McGowan notes the name is perfectly applicable to the program, and she is extremely proud to have been able to bring in Bear Chief’s expertise. “‘Sparking’ seems to have been adopted by other social innovation spaces independent of us, so that suggests to me that there is a common interest (in the term). Not necessarily in how you get to the end result, because that’s still ambiguous, but how do you get people to start.”
Bear Chief says he’s starting by spreading out a spider web according to his teachings. Seeing himself as standing between two lines, one being his language and culture, and the other the non-Indigenous world, Bear Chief says he is able to take his knowledge and learnings and incorporate them into “everyday” life. He uses a story told to him by his brother Clement as an example.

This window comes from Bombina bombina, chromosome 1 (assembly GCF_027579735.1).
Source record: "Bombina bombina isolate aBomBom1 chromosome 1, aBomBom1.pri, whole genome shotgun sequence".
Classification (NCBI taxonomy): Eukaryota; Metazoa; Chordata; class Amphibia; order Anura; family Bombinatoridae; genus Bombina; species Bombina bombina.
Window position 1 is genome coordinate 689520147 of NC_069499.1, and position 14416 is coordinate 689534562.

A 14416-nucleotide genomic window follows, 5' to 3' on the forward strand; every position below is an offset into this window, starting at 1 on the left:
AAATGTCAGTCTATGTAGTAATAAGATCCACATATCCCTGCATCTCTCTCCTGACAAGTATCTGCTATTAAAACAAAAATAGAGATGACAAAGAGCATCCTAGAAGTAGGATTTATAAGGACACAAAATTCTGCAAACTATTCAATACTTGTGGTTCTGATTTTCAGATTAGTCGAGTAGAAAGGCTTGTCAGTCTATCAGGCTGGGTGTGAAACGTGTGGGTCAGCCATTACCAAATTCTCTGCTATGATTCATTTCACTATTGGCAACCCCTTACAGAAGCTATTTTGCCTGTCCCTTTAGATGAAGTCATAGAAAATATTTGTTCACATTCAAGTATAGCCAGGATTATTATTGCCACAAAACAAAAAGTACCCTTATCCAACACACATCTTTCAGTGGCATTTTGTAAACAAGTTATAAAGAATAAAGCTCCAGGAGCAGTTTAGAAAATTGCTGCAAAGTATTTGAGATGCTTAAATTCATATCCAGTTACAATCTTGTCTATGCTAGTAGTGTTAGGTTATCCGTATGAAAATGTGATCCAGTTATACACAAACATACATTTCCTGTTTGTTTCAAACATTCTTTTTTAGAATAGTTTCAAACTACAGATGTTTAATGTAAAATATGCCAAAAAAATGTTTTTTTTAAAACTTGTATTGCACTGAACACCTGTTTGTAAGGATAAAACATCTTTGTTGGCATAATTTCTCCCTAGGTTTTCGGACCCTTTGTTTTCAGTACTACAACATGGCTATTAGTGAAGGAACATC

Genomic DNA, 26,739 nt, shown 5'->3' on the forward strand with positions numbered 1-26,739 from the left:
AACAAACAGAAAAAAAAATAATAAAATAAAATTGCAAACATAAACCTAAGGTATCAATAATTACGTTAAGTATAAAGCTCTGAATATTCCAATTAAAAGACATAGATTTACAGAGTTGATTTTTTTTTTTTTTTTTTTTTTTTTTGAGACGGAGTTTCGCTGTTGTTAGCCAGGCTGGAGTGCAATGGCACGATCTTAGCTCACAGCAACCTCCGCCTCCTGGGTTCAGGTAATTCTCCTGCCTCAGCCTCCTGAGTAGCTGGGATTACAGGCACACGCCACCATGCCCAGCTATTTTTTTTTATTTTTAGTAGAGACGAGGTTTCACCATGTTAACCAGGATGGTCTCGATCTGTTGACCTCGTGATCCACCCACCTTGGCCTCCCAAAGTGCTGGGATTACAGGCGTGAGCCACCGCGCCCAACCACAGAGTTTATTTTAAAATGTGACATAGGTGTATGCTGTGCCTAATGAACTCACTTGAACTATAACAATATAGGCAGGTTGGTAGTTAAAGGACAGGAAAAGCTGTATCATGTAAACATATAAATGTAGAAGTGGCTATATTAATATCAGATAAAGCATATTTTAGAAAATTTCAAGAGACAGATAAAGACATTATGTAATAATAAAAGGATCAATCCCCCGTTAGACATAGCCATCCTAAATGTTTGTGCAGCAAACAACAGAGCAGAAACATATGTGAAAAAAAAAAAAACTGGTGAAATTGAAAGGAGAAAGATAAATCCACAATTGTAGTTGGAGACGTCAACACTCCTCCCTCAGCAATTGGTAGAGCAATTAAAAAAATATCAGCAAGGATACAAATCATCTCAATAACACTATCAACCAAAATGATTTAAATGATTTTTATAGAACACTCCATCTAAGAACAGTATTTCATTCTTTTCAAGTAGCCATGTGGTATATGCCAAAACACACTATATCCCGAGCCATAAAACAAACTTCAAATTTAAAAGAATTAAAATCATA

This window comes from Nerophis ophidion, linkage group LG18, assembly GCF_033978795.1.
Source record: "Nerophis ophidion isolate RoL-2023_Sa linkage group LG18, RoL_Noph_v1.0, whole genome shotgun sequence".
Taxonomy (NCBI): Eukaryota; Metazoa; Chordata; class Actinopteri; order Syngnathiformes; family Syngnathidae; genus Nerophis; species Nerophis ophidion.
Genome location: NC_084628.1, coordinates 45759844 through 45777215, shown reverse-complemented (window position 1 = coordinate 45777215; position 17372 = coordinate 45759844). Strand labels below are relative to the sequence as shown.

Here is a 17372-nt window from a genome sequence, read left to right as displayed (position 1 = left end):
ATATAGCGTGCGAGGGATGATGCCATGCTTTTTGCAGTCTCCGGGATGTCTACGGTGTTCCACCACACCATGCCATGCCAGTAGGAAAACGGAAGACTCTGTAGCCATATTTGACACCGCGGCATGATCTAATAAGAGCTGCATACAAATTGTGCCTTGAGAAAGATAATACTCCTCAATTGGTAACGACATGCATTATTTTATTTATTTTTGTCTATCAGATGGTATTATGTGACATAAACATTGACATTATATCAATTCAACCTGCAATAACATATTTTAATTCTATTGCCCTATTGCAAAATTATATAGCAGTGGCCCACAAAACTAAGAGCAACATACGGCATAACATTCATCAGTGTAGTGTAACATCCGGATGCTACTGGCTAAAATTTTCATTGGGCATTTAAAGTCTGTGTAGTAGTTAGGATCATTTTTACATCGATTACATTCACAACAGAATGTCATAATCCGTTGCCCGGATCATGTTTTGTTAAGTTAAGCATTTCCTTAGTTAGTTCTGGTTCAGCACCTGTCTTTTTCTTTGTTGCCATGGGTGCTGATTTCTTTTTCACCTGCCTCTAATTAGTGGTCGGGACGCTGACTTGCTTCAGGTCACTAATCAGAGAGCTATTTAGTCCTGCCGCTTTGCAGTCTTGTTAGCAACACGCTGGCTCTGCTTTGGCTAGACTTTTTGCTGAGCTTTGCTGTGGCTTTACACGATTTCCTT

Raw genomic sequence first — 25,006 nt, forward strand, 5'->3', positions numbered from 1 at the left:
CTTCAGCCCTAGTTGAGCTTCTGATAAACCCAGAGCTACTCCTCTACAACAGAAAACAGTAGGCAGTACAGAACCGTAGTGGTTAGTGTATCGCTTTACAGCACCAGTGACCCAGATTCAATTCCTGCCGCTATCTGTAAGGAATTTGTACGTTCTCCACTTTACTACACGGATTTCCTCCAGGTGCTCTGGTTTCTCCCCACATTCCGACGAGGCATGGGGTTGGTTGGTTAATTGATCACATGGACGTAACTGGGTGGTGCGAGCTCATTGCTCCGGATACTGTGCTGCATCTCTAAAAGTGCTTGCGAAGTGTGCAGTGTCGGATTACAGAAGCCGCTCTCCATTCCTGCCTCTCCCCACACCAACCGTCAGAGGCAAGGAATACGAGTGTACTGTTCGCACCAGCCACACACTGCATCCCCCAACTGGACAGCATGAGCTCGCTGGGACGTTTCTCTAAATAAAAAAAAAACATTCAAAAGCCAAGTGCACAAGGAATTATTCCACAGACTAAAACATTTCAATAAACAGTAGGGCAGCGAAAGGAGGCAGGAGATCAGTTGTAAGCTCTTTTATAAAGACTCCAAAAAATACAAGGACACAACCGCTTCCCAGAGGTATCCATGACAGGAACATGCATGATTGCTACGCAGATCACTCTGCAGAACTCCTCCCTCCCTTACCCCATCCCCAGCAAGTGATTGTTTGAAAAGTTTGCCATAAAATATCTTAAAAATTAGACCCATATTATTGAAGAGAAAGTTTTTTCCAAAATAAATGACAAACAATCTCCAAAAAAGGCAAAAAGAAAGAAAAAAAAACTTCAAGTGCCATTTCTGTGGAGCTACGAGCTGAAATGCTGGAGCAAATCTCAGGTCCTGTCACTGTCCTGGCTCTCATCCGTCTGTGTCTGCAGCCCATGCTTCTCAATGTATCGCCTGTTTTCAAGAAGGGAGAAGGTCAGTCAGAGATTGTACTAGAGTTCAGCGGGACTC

“Anitopisi is the spider web. Creator told the spider, ‘I want you to take your web with the people and the world in it and put it down here. Then he told Man, ‘I will leave you with anitopisi. If there are any problems, one of the strands of the web will vibrate. And I will come and help. But I want you to pattern your life after anitopisi. When you create your relationships, if there’s a vibration, you go and help.’
“And that’s what I’m trying to do here at Mount Royal.”
Building the web
Part of Bear Chief’s role is to create a mobilization plan. To bring things together.
“Let’s not work in isolation,” he says. “If this institution wants to really address reconciliation, it has to work together. Let’s break down the silos. Anitopisi is everywhere, he connects everything.”
McGowan says Bear Chief’s approach is imperative to making sure indigenization works. The Bissett School of Business and the School of Communication Studies are working together on Apaat tsi kani takiiks, and the Office of Academic Indigenization is being involved with the advisory committee to help Indigenize some business courses. They have put together a committee of experts from Treaty 7 who have the traditional, business and academic knowledge and training to do so.